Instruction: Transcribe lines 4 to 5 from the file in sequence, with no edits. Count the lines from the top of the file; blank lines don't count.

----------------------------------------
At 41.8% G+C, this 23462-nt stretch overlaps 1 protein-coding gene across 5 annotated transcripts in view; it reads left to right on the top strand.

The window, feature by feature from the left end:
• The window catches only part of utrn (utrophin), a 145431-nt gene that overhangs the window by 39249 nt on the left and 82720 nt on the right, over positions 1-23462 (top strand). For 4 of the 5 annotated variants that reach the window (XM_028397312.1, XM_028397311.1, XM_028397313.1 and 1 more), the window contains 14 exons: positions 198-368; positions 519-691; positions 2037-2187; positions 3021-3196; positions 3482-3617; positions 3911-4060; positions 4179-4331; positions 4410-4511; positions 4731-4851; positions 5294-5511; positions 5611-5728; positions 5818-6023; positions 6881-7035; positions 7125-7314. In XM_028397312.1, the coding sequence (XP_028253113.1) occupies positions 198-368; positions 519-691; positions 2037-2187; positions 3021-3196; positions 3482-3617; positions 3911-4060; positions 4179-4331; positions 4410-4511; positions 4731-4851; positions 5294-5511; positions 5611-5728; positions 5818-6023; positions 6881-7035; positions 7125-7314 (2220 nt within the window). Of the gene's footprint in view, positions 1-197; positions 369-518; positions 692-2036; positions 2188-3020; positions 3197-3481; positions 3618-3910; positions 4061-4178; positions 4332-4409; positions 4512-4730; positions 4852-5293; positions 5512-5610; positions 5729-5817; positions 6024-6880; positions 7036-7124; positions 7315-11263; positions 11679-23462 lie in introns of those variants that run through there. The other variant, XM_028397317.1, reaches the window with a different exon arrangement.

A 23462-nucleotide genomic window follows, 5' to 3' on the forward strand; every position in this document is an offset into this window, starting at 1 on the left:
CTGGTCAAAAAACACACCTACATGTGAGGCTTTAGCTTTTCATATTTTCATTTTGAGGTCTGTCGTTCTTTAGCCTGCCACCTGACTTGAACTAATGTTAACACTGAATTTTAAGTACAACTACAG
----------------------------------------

A 23462-nucleotide genomic window follows, 5' to 3' on the forward strand; every position in this document is an offset into this window, starting at 1 on the left:
CTGGTCAAAAAACACACCTACATGTGAGGCTTTAGCTTTTCATATTTTCATTTTGAGGTCTGTCGTTCTTTAGCCTGCCACCTGACTTGAACTAATGTTAACACTGAATTTTAAGTACAACTACAG